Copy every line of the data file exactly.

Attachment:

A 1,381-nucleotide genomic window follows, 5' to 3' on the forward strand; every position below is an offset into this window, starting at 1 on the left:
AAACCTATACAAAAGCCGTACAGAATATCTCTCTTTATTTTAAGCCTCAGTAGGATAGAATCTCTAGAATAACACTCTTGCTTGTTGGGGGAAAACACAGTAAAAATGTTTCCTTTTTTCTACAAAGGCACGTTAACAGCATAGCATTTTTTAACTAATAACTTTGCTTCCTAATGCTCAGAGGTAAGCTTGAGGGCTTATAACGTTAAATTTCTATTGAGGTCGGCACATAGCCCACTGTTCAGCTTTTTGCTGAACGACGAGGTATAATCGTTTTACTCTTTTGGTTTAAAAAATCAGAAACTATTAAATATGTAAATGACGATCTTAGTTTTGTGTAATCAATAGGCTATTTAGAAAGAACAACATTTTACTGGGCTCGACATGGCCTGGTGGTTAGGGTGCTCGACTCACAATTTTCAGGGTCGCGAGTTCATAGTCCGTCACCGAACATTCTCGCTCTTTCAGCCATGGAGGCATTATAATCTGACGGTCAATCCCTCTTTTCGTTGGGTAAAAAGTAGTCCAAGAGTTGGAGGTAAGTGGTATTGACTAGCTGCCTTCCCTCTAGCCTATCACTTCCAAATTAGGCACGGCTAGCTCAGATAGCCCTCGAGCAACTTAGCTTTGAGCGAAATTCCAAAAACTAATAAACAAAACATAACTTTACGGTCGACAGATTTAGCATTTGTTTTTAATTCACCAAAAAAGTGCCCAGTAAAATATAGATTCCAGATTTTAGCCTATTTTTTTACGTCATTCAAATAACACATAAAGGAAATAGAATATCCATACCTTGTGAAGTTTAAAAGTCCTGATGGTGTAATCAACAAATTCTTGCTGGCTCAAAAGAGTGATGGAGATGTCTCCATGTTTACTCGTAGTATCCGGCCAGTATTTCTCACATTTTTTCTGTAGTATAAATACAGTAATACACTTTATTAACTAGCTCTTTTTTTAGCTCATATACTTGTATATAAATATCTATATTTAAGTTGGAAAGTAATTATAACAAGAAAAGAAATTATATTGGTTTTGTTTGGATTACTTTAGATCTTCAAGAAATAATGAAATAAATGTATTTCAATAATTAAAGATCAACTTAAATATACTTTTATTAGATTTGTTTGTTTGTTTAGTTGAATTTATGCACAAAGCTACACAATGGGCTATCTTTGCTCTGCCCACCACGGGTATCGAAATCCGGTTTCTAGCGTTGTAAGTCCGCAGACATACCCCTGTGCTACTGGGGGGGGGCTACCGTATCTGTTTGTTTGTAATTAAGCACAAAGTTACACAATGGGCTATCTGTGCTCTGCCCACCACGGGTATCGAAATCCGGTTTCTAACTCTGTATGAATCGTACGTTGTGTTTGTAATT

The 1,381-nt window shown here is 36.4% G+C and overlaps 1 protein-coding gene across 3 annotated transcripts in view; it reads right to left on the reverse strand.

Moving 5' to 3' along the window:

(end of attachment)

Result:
A 1,381-nucleotide genomic window follows, 5' to 3' on the forward strand; every position below is an offset into this window, starting at 1 on the left:
AAACCTATACAAAAGCCGTACAGAATATCTCTCTTTATTTTAAGCCTCAGTAGGATAGAATCTCTAGAATAACACTCTTGCTTGTTGGGGGAAAACACAGTAAAAATGTTTCCTTTTTTCTACAAAGGCACGTTAACAGCATAGCATTTTTTAACTAATAACTTTGCTTCCTAATGCTCAGAGGTAAGCTTGAGGGCTTATAACGTTAAATTTCTATTGAGGTCGGCACATAGCCCACTGTTCAGCTTTTTGCTGAACGACGAGGTATAATCGTTTTACTCTTTTGGTTTAAAAAATCAGAAACTATTAAATATGTAAATGACGATCTTAGTTTTGTGTAATCAATAGGCTATTTAGAAAGAACAACATTTTACTGGGCTCGACATGGCCTGGTGGTTAGGGTGCTCGACTCACAATTTTCAGGGTCGCGAGTTCATAGTCCGTCACCGAACATTCTCGCTCTTTCAGCCATGGAGGCATTATAATCTGACGGTCAATCCCTCTTTTCGTTGGGTAAAAAGTAGTCCAAGAGTTGGAGGTAAGTGGTATTGACTAGCTGCCTTCCCTCTAGCCTATCACTTCCAAATTAGGCACGGCTAGCTCAGATAGCCCTCGAGCAACTTAGCTTTGAGCGAAATTCCAAAAACTAATAAACAAAACATAACTTTACGGTCGACAGATTTAGCATTTGTTTTTAATTCACCAAAAAAGTGCCCAGTAAAATATAGATTCCAGATTTTAGCCTATTTTTTTACGTCATTCAAATAACACATAAAGGAAATAGAATATCCATACCTTGTGAAGTTTAAAAGTCCTGATGGTGTAATCAACAAATTCTTGCTGGCTCAAAAGAGTGATGGAGATGTCTCCATGTTTACTCGTAGTATCCGGCCAGTATTTCTCACATTTTTTCTGTAGTATAAATACAGTAATACACTTTATTAACTAGCTCTTTTTTTAGCTCATATACTTGTATATAAATATCTATATTTAAGTTGGAAAGTAATTATAACAAGAAAAGAAATTATATTGGTTTTGTTTGGATTACTTTAGATCTTCAAGAAATAATGAAATAAATGTATTTCAATAATTAAAGATCAACTTAAATATACTTTTATTAGATTTGTTTGTTTGTTTAGTTGAATTTATGCACAAAGCTACACAATGGGCTATCTTTGCTCTGCCCACCACGGGTATCGAAATCCGGTTTCTAGCGTTGTAAGTCCGCAGACATACCCCTGTGCTACTGGGGGGGGGCTACCGTATCTGTTTGTTTGTAATTAAGCACAAAGTTACACAATGGGCTATCTGTGCTCTGCCCACCACGGGTATCGAAATCCGGTTTCTAACTCTGTATGAATCGTACGTTGTGTTTGTAATT

The 1,381-nt window shown here is 36.4% G+C and overlaps 1 protein-coding gene across 3 annotated transcripts in view; it reads right to left on the reverse strand.

Moving 5' to 3' along the window: